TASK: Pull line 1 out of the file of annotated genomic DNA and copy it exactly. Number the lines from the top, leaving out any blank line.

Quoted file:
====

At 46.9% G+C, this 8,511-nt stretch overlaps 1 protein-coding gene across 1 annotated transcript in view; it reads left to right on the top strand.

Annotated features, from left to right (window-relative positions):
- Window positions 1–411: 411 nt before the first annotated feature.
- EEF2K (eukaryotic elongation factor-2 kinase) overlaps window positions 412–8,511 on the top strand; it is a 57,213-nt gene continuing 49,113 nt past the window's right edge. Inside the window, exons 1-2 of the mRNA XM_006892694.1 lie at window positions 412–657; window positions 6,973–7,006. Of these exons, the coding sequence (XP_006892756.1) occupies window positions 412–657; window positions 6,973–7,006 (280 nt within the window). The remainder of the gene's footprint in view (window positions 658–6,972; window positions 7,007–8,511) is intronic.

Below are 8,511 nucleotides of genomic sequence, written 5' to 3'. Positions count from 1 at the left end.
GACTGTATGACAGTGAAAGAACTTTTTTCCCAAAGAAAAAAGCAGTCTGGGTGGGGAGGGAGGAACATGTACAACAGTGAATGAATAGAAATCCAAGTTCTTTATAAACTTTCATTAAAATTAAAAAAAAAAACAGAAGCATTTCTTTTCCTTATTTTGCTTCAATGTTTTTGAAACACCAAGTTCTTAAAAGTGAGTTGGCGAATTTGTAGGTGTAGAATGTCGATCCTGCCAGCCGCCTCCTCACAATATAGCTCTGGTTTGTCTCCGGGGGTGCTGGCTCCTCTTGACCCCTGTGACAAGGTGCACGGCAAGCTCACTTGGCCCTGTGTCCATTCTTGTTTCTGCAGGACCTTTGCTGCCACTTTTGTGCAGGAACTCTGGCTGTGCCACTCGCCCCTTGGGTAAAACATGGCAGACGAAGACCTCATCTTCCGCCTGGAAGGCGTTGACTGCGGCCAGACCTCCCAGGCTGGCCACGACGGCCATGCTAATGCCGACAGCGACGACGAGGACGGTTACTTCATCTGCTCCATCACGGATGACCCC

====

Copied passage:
At 46.9% G+C, this 8,511-nt stretch overlaps 1 protein-coding gene across 1 annotated transcript in view; it reads left to right on the top strand.